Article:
Adaptability is the watchword in moder n cricket and Ravichandran Ashwin is a great example of that. He started as an opening batsman and tried bowling pace before taking the advice that his future lay in spin bowling. His rise through Twenty20 cricket, and a World Cup debut in 2011 that ended in glory, underlined that his approach had paid rich dividends.Add to that the cricketing intelligence and understanding of his craft, and the tall bowler from Chennai should be a potent weapon in India's title defence, the go-to guy for skipper Mahendra Singh Dhoni. The 28-year-old has always lookeded to add new dimensions to his bowling, and an engineer by qualification, he is articulate and the team management's fallback option every time it searches for someone to face the media.
Often, one is puzzled with the man than his craft. India have played a number of highprofile overseas series in the last three years, and his relative lack of effectiveness has only left one wondering about his role. In Australia, he was only moderately effective in the Test series, which can't really help his confidence.
Always very inquisitive
But Ashwin comes as a package, and there are many who admire his skill and determination. "He puts forth a lot of questions without inhibitions, he will bombard you with ideas, vehemently disagree with you. I thought he was an upstart initially, but as he went on his intelligence struck me. He can think his way through the course of a game," says his mentor Sunil Subramaniam, the former Tamil Nadu left-arm spinner, recalling his early interaction with Ashwin.
But does he think too much, turning the game into some complex theorem? Does he get drawn into a web in his quest for knowledge and perfection? Former India off-spinner Erapalli Prasanna puts things in perspective. "He is an intelligent and sticky player. One sees his intelligence more in the way he organises his batting. But one should remember that intelligence won't come into play when you lose your confidence."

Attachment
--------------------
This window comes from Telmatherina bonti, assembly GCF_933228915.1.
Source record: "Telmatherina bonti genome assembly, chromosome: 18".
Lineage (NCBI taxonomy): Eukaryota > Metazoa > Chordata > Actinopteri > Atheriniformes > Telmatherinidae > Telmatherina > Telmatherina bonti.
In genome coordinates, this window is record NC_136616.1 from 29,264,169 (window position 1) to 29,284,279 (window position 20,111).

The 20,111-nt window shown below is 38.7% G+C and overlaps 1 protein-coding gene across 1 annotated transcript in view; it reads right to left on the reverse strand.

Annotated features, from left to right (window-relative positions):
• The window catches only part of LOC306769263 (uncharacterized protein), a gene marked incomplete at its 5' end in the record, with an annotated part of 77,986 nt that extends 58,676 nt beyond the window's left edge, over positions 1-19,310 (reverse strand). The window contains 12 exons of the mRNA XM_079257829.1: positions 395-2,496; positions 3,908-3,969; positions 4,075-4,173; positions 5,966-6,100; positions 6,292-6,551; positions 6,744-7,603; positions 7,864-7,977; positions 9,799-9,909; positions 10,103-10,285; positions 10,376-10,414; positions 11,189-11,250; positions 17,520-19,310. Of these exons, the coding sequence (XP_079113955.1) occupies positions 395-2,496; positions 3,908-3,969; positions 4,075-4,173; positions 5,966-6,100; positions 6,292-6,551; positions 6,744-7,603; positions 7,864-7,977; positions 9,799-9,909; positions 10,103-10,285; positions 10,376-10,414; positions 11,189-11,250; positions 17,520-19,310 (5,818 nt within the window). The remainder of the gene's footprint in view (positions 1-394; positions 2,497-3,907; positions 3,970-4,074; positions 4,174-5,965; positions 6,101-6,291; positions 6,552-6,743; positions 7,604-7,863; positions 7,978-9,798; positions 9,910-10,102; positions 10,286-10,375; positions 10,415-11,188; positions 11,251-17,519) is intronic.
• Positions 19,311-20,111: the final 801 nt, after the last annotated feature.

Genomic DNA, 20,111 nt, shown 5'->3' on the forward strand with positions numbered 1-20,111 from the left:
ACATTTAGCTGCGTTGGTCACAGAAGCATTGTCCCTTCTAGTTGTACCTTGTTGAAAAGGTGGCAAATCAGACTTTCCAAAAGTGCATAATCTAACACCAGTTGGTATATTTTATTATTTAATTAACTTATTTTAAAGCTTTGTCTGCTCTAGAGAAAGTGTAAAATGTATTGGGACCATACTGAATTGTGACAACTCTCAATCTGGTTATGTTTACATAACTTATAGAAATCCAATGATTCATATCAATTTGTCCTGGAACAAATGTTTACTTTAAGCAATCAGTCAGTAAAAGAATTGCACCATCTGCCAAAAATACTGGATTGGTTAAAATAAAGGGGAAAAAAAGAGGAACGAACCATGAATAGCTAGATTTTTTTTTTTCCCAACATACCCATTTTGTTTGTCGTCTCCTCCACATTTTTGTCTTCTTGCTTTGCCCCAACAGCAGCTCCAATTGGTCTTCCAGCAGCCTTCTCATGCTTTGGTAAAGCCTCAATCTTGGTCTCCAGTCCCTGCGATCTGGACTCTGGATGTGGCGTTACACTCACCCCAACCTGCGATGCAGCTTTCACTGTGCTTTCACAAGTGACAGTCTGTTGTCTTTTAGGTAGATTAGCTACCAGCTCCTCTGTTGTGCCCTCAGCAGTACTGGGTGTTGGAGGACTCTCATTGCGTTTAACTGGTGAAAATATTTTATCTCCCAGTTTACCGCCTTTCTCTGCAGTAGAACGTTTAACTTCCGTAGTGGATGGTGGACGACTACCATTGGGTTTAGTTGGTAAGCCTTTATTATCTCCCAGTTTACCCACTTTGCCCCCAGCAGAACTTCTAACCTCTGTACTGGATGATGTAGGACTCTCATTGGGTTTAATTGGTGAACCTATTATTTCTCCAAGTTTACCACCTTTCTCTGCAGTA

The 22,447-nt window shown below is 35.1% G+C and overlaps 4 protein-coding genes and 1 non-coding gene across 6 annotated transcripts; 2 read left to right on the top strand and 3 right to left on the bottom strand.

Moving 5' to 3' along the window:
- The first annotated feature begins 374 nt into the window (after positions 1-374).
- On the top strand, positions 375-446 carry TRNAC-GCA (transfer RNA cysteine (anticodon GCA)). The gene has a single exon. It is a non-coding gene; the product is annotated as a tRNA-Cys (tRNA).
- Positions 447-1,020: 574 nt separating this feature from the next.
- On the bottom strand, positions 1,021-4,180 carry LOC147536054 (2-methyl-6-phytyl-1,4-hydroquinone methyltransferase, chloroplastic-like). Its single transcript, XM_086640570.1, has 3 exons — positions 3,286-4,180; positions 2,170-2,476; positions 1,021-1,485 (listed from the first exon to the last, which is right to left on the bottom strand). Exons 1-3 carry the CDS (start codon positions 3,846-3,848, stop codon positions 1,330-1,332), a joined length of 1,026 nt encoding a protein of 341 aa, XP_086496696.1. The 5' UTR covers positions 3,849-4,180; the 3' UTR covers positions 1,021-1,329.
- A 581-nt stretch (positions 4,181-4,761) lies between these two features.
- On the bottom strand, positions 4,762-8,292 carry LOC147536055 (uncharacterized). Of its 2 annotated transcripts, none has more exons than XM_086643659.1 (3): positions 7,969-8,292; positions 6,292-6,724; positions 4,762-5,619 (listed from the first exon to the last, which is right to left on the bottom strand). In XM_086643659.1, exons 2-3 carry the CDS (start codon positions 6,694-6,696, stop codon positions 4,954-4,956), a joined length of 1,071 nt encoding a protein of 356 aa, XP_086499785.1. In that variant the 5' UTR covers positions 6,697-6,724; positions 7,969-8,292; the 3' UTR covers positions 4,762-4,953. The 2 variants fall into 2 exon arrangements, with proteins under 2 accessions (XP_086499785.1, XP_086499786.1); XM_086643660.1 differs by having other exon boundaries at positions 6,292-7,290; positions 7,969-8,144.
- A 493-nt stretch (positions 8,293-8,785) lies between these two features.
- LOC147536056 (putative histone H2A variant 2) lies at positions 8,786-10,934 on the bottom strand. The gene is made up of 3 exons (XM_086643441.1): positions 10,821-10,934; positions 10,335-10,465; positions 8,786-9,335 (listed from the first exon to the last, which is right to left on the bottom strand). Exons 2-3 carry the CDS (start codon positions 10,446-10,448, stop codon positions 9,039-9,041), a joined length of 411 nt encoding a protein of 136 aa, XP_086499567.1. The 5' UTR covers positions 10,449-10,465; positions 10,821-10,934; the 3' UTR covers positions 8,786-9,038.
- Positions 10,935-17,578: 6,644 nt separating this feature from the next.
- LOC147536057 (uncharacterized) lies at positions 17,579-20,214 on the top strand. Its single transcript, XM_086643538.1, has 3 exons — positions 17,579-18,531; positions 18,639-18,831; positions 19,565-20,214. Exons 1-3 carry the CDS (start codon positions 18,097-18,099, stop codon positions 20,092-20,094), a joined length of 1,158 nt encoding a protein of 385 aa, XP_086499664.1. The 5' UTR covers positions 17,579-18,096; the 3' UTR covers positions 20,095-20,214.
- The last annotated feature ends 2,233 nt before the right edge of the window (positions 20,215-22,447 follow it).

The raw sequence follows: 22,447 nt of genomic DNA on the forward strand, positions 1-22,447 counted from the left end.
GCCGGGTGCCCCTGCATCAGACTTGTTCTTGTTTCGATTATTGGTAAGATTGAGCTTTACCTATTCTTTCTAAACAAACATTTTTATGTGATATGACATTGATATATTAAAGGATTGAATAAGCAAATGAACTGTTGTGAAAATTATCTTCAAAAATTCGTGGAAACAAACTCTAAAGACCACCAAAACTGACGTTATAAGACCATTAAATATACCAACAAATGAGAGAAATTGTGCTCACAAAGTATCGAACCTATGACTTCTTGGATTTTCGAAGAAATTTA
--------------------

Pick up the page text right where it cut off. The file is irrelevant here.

That means the bottom-line is success and failure, which is measured in terms of wickets, and breakthroughs. After India lost to England in 2012 home Test series, Ashwin was criticised for experimenting too much. And when he bounced back and took wickets against Australia a few months later, he lashed out at critics, insisting that he bowled the same way. Experts want him to focus on taking wickets rather than be restrictive. It could be seen as arrogance, but Ashwin sees the game as a science, and only takes the opinion of one or two whom he trusts.
Reluctant to accept
Prasanna, however, cautions: "Arrogance is pride that comes before the fall." Former India batsman, WV Raman, who oversaw Ashwin's entry in domestic cricket as Tamil Nadu coach, said: "He had a rousing start to his career, the kind of which dreams are made off. But things were not going to be so rosy; he had to grit his teeth and bide his time." Ashwin was the captain, and Raman the coach, when Tamil Nadu won the Vijay Hazare Trophy one-day tournament in 2009. Recently, Ashwin made a rare admission that he finally understood Raman's advice long back that a bowler should simply bowl rather than fret about unhelpful pitch conditions.
"In the Tests against Australia he failed to turn the ball after a while. He didn't play in Adelaide agreed, but in Melbourne and Sydney there was turn on offer. Traditionally, Indian spinners have done well in Australia," said Prasanna. "This could also mean he has lost his ability to be a strike bowler and can only be a stock bowler, which is unlike a spinner."
Ashwin has made no secret he wants to be an attacking option, but MS Dhoni's defensive mindset in the last couple of seasons has also curtailed him. "For me, it's very simple. I need to keep looking for wickets. There have been a couple of instances where the team's requirements have needed me to hold one end up, which is not exactly my strength. I would like to get back to my strength and start spinning the ball really hard, and get the batsman out. It's as simple as that," Ashwin had told HT ahead of the England tour last year. Prasanna agrees: "In such a situation, he has to do what the captain wants."
Subramaniam feels the spinner has got the rough end of the stick. "He was treated very poorly after the tour of South Africa (2013). It extended into New Zealand, England and the first Test in Adelaide. No player will like to sit out of any game. He should have played in Adelaide and the script would have been different. I don't think the team management gave him that kind of confidence."
Prasanna feels Ashwin will have to manage his bowling better. "If he has to be successful, he has to take wickets and bowl tight. He can flight the ball and still bowl tight. A bowler who does that will find success."
Ashwin has always looked to chart his path. At the World Cup, a course correction will be in order, one that fetches wickets, and bolsters India's shaky bowling.